Terry Jeffrey

Judging from recent reports by the National Drug Intelligence Center, you could come to the conclusion that Mexican drug cartels can do something the U.S. government cannot: control border crossings.

The cartels maintain "gatekeepers" -- their own sort of Border Patrol.

"Gatekeepers regulate the drug flow from Mexico across the U.S.-Mexico border into the United States by controlling drug smugglers' access to areas along the border," says identical language in NDIC reports on southern Arizona and West Texas. "Gatekeepers collect 'taxes' from smugglers on all illicit shipments that are moved through these areas, including drugs and illegal aliens. The taxes are generally paid to the DTO that controls the area; the DTO then launders the tax proceeds."

By contrast, these and other reports published this year by the NDIC -- a division of the U.S. Justice Department -- describe a U.S. government that often exerts little control over who crosses the border and with what.

California's border, says NDIC, is "easily breached."

"The vast border area presents innumerable remote crossing points that traffickers exploit to smuggle illicit drugs, primarily marijuana into the country from Mexico," says NDIC's March report on California's border region. "These areas are easily breached by traffickers on foot, in private vehicles or in all-terrain vehicles (ATVs) as they smuggle drugs between POEs (Ports of Entry), particularly in the mountainous areas in eastern San Diego County and the desert and sand dune areas in Imperial County."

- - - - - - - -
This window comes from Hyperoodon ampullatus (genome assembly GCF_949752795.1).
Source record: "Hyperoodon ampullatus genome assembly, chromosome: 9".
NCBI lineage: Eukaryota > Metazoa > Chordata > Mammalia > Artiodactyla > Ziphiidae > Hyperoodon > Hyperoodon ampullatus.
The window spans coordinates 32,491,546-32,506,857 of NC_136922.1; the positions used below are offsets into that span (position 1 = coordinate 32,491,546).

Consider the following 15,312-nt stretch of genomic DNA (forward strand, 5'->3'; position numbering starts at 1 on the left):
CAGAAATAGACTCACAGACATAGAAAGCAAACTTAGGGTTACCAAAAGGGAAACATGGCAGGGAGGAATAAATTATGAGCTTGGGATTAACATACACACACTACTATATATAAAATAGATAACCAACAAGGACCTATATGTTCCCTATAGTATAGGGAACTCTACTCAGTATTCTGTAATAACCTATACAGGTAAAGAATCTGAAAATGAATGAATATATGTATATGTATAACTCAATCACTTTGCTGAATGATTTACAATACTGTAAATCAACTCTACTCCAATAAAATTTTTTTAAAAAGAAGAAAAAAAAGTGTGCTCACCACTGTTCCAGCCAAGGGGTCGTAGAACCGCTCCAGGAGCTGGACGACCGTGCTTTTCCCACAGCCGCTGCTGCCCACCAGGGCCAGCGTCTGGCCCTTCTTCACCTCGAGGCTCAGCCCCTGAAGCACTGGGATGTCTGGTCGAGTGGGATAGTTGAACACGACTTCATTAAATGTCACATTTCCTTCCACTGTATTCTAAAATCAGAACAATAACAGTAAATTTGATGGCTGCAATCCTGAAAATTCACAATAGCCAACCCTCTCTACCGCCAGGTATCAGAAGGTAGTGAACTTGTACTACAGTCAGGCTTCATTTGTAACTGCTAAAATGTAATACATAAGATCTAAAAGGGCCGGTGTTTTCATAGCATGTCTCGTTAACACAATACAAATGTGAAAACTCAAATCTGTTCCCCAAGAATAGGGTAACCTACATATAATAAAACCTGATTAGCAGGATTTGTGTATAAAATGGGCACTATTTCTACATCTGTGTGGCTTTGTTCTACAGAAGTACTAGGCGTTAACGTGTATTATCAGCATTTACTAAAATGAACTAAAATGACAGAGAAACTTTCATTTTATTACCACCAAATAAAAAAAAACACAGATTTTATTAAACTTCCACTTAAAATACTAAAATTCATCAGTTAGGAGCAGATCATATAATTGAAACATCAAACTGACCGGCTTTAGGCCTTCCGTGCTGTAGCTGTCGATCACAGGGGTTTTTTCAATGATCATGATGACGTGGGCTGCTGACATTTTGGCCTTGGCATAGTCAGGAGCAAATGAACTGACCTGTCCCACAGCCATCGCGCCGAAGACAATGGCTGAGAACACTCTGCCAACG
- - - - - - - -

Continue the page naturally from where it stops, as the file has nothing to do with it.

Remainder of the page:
Between official ports of entry, says NDIC, Arizona's border has "few physical barriers" and is "underprotected."

"Large amounts of illicit drugs are smuggled into the area from Mexico, and bulk cash is transported from the area into Mexico," says NDIC's report on southern Arizona. "These trafficking activities are facilitated by several factors unique to the region, including ... a remote, largely underprotected border area between Arizona's points of entry."

Most of this "underprotected border" is not fenced.

"By the end of January 2009," says the NDIC report, "108 miles of the 262-mile shared border between Arizona and Mexico will have some type of fencing. However, few physical barriers exist in border areas between POEs, particularly in the West Desert area of the U.S. Border Patrol (USBP) Tucson Sector, to impede drug traffickers, chiefly Mexican DTOs, from smuggling illicit drug shipments into the United States from Mexico."

Some fences that have been built are pathetically inadequate.


Terry Jeffrey

Terence P. Jeffrey is the editor-in-chief of CNSNews

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